Will Miguel Estrada Represent John Yoo Before Sonia Sotomayor at SCOTUS?

I had a bit of a contest on Monday to guess which lawyer was representing John Yoo as Jose Padilla’s suit against him goes forward.

The winner of that poll is the anonymous reader who noted that Miguel Estrada represented Yoo when Yoo testified before Congress last year. You can let me know by email which deserving charity you’d like me to mail your utterly worthless hubcap to…

The Recorder has more details about the tough work Estrada has ahead of him. (h/t WSJ Law Blog)

John Yoo, author of some of the Bush administration’s war-on-terror memos, has hired Washington, D.C., lawyer Miguel Estrada to appeal a ruling that allowed an allegedly mistreated detainee’s suit against Yoo.


Estrada has already been representing Yoo in an investigation by the Justice Department’s Office of Professional Responsibility into the legal work behind the memos. That investigation is ongoing, though the results could be released at any time, and a draft finding reportedly would have referred Bybee and Yoo to State Bar authorities for possible discipline.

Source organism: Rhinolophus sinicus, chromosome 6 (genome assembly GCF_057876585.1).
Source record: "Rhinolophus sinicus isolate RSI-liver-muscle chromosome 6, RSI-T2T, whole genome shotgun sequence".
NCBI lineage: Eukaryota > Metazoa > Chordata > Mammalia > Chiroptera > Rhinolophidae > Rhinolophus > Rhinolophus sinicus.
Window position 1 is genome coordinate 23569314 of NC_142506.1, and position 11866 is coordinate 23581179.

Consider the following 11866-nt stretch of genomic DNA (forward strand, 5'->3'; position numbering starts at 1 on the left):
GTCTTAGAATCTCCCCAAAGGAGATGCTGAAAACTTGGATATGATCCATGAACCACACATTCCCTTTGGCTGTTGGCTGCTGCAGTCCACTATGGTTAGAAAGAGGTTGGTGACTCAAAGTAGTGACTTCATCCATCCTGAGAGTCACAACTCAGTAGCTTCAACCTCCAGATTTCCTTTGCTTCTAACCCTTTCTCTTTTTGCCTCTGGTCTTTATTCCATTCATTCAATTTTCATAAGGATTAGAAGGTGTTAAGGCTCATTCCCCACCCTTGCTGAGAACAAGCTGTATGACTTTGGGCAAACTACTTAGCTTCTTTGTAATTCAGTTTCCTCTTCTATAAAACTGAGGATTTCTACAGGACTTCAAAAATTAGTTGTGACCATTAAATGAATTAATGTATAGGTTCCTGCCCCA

As a reminder, this means that Estrada will represent Yoo as he attempts to convince the 9th Circuit to reverse the District Court’s ruling that Padilla’s suit against Yoo can move forward.  And–it is not unreasonable to imagine–regardless of what the 9th Circuit decides, the Latino the Republicans wished had been the first on SCOTUS (Estrada) might soon face the Latina Republicans will grudgingly see confirmed as Justice in the next few weeks for a big showdown over the rule of law. Any bets on whether Estrada makes more money trying to save Yoo from any consequences for his actions (yes, taxpayers will be footing Estrada’s bill) than Sotyomayor will make in her first year on SCOTUS?

In addition to reporting that Estrada will represent Yoo, the Recorder has some interesting speculation from some law professors who have been following the case on why Yoo needs his own lawyer.

New York University School of Law professor Stephen Gillers, who has written about the investigation into the memos, said that the Justice Department should not have been Yoo’s sole representation in the first place, because conflicts of interest between Yoo and his former employer were too likely to occur.